One of the tricky things about blogging is that it lets you stick every half-baked thought on the internet as they occur to you. That's a bit of a problem because we all (I assume) start things and then, for one reason or another, lose interest and let them fall by the wayside. Fine if you're just thinking about building a bookcase or taking up the banjo, but when you announce your intention to do so and then fail to follow through, it makes you look like a bit of a flake. Too much of that and the Internet's reputation as a meeting ground for serious, intelligent people with well-thought-out positions on things might be tarnished.
I've got a few threads that seem to have trailed off and I apologize for that. My series on the advisability of going to university kind of petered out because, well, I work in an office doing research on the Internet all day and it's tough to ramp up the motivation to do it some more once I get home. Plus it's depressing. Kids these days are really getting hosed.
My Back To The Future series is still going, and I'll be posting some more installments during the cold, dark, blogogenic nights of winter.
As for my ambition to learn some practical manual skills on my own, that's been tricky because I live in a smallish apartment without an obvious workshop area. I can't just haul an arc welder into the dining room, start mounting bottom brackets to angle iron and expect to still have a girlfriend tomorrow morning.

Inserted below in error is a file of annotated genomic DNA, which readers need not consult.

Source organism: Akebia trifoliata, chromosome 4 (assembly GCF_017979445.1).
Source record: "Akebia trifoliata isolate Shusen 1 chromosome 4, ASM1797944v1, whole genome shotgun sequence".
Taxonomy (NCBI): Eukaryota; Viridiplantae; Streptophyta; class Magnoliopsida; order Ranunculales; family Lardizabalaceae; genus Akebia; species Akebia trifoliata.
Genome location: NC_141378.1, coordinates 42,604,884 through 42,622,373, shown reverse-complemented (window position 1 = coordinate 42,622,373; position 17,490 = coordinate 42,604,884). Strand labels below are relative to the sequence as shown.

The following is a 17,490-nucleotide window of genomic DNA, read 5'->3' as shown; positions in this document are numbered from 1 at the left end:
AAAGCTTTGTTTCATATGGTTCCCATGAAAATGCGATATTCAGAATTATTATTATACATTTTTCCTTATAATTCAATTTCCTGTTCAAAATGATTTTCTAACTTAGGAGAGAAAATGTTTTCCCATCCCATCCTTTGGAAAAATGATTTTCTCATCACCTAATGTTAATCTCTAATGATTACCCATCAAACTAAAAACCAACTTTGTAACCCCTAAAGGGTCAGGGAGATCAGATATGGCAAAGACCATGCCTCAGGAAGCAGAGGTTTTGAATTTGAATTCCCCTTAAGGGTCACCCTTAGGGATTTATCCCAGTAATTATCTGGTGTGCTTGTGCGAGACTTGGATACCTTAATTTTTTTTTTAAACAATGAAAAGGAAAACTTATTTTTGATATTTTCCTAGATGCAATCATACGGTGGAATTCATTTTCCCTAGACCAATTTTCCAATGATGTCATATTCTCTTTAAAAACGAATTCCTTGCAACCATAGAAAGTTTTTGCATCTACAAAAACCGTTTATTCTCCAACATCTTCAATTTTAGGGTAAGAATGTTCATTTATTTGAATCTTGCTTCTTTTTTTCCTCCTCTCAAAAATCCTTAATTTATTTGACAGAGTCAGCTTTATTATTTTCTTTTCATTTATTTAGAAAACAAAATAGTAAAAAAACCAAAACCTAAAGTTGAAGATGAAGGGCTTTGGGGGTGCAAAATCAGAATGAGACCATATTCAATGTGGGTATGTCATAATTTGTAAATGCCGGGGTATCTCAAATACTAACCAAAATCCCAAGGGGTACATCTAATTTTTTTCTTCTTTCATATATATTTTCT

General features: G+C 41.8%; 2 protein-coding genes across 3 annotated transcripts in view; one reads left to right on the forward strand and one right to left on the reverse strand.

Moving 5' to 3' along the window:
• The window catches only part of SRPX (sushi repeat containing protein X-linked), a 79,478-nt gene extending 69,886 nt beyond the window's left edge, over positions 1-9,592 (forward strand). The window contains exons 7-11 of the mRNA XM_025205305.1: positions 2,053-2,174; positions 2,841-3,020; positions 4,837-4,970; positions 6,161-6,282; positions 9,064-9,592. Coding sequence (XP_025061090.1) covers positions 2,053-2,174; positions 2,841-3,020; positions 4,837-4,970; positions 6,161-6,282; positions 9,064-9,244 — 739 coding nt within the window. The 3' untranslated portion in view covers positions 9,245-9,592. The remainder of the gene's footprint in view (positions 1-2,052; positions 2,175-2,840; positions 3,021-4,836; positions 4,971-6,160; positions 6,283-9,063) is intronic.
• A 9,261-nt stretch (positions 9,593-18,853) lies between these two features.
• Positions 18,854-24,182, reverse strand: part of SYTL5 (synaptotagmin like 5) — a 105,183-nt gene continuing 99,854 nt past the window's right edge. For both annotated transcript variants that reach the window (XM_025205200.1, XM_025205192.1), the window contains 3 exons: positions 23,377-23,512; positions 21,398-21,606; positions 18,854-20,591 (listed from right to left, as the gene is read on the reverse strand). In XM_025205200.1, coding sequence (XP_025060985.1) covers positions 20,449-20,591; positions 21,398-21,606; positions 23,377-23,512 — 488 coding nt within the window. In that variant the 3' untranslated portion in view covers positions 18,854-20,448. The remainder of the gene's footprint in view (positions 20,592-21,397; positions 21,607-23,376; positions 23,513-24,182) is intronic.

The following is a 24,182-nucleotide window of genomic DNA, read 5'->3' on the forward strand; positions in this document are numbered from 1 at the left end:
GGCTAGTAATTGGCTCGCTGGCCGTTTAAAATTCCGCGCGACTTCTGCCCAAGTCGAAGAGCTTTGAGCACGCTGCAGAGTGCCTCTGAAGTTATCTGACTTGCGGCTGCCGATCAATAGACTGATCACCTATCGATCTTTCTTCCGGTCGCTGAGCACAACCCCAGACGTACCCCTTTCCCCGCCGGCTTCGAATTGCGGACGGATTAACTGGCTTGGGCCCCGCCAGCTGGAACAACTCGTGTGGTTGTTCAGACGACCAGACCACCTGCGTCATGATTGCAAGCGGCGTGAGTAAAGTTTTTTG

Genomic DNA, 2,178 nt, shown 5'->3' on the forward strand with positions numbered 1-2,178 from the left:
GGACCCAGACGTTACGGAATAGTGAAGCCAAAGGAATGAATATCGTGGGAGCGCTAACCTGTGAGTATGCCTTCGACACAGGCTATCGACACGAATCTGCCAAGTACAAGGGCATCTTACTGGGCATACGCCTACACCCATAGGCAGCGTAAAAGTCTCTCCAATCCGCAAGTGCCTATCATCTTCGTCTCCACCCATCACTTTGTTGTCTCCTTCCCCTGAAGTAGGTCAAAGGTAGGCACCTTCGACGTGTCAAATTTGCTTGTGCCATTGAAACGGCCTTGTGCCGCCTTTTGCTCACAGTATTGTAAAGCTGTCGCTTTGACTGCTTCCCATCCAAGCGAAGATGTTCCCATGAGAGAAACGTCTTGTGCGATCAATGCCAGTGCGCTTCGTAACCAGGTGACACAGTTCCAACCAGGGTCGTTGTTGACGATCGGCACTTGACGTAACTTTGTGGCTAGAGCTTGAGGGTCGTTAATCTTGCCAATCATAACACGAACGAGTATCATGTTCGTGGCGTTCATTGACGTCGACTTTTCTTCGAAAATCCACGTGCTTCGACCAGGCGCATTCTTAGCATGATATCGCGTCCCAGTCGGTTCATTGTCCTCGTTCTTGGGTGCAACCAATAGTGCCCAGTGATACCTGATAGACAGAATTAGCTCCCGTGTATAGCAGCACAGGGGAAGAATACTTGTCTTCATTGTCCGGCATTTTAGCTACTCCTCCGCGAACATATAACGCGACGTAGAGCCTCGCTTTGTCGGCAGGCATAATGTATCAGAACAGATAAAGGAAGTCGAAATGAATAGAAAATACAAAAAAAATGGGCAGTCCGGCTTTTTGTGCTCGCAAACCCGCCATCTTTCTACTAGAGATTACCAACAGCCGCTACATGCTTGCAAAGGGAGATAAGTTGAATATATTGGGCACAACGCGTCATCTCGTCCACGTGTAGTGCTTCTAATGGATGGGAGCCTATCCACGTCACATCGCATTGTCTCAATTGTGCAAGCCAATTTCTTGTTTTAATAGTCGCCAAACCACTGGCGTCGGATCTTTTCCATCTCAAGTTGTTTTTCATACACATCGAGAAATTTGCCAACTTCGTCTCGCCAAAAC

But I've taken some steps. Last week I started an oxy-acetylene welding course at Algonquin College. Community college is a wonderful thing--they offer night courses in all kinds of stuff, and some of it is quite useful. (I knew there had to be somewhere people go to learn to actually do things, since there seem to be things getting done all the time.)
So I'm learning to weld, and next semester I may take woodworking or electricity. It may be awhile before I actually do anything with it, but I'm starting.
Other than that, this summer I learned to sail. I'm hooked, to say the least. Even better, it's a skill and a hobby that fits very nicely into both the comfortable world I'm in now and the rapidly disintegrating one I suspect might be coming. Today I can be a leisurely sailing dork, spending a day on the water before retiring to the clubhouse for a martini or six; tomorrow, I can get busy smuggling penicillin from Hamilton to North Bay under the nose of Admiral Fungus Humungous and his postapocalyptic mutant lake pirates.
I'm all about transferable skills.